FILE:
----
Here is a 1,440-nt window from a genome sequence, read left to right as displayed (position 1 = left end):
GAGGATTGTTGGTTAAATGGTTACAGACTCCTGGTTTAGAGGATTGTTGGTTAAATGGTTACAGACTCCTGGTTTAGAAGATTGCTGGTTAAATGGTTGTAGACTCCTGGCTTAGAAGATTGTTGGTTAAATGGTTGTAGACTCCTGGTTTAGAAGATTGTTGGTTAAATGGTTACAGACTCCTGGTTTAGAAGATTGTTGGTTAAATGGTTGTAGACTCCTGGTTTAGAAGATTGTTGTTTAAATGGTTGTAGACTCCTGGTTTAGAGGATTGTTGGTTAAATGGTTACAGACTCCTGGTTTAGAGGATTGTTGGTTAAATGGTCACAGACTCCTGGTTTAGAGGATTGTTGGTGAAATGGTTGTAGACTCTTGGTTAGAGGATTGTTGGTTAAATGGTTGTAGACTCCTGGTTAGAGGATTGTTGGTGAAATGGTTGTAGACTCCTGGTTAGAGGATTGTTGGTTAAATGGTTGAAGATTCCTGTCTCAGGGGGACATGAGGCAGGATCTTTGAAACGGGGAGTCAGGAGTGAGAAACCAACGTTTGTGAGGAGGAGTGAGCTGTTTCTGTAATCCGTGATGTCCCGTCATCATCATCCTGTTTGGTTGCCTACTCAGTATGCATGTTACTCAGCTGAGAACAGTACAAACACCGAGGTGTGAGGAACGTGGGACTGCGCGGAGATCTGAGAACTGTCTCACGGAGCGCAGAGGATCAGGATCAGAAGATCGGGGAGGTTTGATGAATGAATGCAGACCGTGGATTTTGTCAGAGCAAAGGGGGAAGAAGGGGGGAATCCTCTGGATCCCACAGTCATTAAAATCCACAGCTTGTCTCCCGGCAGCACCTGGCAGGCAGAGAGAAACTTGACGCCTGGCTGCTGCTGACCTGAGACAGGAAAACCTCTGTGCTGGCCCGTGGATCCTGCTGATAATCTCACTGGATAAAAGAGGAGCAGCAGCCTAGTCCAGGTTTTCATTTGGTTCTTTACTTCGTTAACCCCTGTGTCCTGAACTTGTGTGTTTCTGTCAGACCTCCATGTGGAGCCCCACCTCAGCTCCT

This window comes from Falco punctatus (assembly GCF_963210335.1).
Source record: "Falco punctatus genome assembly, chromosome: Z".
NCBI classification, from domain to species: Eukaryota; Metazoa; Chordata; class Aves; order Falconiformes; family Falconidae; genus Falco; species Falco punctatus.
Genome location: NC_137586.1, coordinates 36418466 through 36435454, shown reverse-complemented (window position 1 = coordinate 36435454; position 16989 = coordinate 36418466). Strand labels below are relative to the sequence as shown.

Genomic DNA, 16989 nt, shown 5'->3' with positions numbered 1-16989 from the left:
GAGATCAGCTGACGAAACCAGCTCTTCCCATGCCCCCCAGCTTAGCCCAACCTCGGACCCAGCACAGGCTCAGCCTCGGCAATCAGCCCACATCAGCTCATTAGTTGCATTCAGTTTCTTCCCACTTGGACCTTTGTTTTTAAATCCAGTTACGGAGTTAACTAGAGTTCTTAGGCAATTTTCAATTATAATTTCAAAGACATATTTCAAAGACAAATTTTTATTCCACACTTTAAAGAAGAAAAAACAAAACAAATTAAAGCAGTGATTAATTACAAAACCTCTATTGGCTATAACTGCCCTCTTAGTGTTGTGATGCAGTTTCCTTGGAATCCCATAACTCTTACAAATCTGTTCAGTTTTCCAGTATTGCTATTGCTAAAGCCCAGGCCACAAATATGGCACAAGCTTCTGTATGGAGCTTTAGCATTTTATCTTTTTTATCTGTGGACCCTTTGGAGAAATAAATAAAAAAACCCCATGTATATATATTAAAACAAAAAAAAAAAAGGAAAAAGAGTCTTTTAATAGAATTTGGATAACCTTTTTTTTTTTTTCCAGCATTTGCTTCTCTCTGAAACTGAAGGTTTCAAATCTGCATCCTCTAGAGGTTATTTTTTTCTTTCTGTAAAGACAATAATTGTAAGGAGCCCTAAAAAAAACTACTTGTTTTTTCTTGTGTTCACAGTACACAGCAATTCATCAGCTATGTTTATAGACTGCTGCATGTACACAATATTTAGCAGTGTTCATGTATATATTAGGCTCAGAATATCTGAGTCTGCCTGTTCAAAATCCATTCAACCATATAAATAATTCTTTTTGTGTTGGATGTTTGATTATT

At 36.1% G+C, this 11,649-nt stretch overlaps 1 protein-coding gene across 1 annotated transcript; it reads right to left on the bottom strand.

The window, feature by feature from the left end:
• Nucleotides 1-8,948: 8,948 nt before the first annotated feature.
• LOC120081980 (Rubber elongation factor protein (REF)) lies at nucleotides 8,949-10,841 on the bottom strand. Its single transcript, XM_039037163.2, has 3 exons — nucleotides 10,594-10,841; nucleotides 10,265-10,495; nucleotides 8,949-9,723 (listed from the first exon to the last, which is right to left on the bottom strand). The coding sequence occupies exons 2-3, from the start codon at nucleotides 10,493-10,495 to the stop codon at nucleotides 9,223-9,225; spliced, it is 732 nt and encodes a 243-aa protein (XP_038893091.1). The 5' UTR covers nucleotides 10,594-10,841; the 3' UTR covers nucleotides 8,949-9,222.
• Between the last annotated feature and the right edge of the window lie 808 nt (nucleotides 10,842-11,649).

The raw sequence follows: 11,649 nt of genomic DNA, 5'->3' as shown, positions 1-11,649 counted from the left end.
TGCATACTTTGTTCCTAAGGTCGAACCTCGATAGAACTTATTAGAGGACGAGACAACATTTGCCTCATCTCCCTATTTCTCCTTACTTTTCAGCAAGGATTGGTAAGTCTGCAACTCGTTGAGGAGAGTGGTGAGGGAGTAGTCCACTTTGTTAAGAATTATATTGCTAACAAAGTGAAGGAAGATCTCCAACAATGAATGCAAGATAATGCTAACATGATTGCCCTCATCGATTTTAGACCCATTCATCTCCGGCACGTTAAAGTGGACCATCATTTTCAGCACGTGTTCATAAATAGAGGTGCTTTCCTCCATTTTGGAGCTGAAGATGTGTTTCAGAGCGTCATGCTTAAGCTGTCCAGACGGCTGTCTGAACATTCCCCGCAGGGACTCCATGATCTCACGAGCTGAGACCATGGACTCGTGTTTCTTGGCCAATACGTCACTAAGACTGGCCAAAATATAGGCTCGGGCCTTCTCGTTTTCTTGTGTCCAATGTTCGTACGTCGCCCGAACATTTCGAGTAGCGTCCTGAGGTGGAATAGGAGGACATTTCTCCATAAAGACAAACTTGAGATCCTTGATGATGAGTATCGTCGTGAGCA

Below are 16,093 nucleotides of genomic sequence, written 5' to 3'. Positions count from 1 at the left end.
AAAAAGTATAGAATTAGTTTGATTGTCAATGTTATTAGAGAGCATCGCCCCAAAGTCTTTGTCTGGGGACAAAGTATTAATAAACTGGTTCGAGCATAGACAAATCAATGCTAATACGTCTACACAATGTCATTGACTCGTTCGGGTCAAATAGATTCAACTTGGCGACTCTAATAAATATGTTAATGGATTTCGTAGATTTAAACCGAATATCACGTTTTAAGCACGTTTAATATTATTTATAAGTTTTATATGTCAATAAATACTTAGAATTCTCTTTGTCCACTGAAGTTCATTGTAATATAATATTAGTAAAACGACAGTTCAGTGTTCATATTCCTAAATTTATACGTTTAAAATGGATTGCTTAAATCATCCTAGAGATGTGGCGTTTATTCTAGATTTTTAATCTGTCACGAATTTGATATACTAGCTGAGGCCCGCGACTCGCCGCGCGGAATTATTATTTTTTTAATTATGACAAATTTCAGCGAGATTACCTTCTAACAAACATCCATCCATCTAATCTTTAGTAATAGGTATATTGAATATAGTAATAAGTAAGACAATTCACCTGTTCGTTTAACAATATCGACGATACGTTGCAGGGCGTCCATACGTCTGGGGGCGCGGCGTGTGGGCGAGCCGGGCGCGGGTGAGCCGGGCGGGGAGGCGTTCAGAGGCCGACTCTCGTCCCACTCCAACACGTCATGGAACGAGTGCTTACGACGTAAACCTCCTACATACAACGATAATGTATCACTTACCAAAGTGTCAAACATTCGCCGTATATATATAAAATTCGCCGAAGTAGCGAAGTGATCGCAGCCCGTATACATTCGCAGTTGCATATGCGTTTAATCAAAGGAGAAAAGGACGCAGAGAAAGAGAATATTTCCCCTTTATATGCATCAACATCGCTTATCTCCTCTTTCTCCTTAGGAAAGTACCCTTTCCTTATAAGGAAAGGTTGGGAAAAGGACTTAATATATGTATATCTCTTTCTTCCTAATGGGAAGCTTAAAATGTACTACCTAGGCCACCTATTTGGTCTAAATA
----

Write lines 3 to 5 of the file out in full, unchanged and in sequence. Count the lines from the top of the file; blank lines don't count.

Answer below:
This window comes from Falco punctatus (assembly GCF_963210335.1).
Source record: "Falco punctatus genome assembly, chromosome: Z".
NCBI classification, from domain to species: Eukaryota; Metazoa; Chordata; class Aves; order Falconiformes; family Falconidae; genus Falco; species Falco punctatus.